22. Pedagogic elements to strengthen public-good, pro-poor professionalism: for discussion • Contextual knowledge and understanding . A broad, critical and reflective understanding of context: current socio-economic, political conditions; history (change agents-the larger public good) 2.Developing identity, commitment and community . ‘the most influential source of evaluation and protest comes from a collegial body which provides authoritative support to individuals and expresses forcefully the collective opinion of the discipline.’ (Friedson, 2004). (making affiliations; pedagogies of participation and mutual respect) 3. Transformative learning challenges at personal (values, assumptions, attitudes) and social (underlying assumptions or worldviews) levels. EG Paulo Freire’s ‘pedagogy of hope’; and,Jerome Bruner’s ‘cultivating the possible’. (strong evaluators)

  23. Professional education: gift and obligation ‘Meaning refers to the sense of value people experience when they understand their own lives to be linked in a significant way with the larger processes at work around them. It has both an inner and a public face. To discover meaning is to find a point to living by recognizing oneself as a participant in a worthwhile enterprise whose accomplishment calls out one’s energies and whose purposes define and vindicate one’s having lived.’ (Sullivan, 2005,p.184)

  24. References • Freidson, E. (2004) Professionalism: The Third Logic, Cambridge: Polity Press • Gouldner, A. W. (1979), The Future of Intellectuals and the Rise of the New Class: New York: Seabury Press. • Habermas, J. (1989), ‘The Idea of the University: Learning Processes, in J. Habermas’, trans. S. Weber Nicholson, The New Conservatism: Cultural Criticism and the Historians’ Debate. Cambridge: Polity Press. • Nussbaum, M. C. (2000), Women and human development: The capabilities approach, Oxford: Clarendon Press. • Said, E. (1994), Representations of the Intellectual. London: Vintage. • Sen, A (1999), Development as Freedom,Oxford: Oxford University Press • Sen, A. (2008) The Idea of Justice, Journal of Human Development, 9 (3), pp.331-342 • Sullivan, W.M.(2005) Work and Integrity: The Crisis and Promise of Professionalism in America, Second Edition, Sanford, CA: Jossey-Bass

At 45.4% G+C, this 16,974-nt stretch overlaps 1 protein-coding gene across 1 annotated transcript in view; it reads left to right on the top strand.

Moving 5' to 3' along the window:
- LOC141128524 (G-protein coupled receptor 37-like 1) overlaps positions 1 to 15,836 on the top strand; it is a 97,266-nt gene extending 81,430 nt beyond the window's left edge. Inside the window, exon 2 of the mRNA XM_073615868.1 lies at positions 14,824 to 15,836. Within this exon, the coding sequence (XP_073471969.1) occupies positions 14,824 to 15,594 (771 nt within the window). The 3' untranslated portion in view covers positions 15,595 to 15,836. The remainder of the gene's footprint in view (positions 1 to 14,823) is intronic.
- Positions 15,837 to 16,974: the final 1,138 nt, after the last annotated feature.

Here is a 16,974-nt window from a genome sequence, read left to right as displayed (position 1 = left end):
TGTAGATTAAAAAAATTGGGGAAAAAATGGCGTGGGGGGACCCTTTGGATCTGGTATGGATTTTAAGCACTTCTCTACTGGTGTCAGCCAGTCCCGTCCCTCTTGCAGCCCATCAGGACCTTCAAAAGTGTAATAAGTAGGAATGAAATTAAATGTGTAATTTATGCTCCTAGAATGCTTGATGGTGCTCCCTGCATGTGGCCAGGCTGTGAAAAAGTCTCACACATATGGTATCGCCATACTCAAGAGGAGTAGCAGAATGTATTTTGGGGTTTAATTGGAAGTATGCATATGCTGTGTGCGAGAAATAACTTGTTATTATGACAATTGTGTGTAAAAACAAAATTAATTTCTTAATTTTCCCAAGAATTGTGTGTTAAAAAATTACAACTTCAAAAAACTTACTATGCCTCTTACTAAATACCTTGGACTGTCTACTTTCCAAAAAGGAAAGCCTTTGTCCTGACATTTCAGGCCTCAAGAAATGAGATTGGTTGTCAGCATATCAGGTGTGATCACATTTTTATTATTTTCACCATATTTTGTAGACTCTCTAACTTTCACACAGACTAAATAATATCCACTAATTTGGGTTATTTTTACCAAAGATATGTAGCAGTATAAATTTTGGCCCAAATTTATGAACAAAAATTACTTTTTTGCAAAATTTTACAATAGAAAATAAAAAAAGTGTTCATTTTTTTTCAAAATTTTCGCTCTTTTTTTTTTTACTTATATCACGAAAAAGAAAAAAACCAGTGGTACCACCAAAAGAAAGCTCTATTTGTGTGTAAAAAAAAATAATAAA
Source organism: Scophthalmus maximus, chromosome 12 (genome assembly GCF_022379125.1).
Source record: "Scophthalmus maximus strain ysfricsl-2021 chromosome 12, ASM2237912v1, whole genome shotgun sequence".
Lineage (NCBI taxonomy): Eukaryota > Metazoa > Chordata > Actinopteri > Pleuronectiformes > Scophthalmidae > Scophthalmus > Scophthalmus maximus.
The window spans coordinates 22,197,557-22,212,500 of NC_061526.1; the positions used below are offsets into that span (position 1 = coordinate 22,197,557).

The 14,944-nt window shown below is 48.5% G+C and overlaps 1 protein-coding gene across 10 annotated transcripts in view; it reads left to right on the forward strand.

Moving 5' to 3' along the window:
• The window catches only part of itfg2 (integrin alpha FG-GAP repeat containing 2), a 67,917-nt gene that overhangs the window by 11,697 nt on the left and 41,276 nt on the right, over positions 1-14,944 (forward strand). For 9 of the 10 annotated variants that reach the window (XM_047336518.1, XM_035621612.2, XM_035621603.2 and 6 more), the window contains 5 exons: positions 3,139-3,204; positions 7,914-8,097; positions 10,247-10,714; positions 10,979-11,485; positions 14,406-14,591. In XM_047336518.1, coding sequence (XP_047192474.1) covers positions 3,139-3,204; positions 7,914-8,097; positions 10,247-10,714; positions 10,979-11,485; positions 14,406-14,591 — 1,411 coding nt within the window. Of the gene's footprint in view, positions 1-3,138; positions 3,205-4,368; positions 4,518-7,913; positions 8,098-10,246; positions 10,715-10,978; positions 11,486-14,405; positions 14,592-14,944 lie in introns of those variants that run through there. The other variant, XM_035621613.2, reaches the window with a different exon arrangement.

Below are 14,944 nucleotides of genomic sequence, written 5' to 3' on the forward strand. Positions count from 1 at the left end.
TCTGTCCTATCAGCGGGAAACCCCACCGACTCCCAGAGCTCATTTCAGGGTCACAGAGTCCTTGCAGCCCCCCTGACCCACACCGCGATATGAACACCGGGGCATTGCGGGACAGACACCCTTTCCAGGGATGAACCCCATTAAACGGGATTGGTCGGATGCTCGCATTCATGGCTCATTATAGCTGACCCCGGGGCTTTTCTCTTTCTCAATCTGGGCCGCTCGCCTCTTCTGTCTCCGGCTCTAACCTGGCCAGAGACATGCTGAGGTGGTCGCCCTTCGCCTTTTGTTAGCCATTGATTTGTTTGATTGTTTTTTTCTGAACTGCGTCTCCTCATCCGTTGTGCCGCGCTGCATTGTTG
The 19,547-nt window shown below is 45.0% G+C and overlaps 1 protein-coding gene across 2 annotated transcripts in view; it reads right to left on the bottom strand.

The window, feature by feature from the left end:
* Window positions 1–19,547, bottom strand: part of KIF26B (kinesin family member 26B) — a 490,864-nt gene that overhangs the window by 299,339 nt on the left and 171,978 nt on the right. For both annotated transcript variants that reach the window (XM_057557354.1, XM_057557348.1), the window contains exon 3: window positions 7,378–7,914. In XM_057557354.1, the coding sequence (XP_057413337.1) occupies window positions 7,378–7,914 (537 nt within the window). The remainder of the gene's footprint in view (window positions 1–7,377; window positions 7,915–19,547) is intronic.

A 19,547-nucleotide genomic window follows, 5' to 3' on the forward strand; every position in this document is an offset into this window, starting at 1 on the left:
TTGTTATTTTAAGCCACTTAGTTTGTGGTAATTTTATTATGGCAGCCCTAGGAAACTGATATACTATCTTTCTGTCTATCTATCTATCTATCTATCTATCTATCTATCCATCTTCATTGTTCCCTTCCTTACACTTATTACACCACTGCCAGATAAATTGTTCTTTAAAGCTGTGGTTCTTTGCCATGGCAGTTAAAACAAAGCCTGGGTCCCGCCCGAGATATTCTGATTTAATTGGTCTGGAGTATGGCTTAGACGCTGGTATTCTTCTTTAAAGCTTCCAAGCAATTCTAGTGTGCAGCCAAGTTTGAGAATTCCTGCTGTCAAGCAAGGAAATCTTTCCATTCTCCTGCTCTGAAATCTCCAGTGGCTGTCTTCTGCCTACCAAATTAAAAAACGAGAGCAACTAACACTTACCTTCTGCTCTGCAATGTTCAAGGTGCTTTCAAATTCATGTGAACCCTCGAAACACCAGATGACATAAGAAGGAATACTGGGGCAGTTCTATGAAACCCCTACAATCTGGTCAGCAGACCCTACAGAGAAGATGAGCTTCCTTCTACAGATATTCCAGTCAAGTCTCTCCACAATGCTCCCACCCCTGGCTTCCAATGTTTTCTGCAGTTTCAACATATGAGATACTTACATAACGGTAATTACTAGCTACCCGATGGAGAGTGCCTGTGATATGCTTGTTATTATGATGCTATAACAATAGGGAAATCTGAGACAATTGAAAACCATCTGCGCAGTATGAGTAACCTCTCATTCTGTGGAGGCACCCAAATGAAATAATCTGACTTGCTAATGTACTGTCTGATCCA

25. Project website http://www.nottingham.ac.uk/education/projects/mw-poverty-reduction/index.php. [We welcome suggestions for adding to/expanding the website.]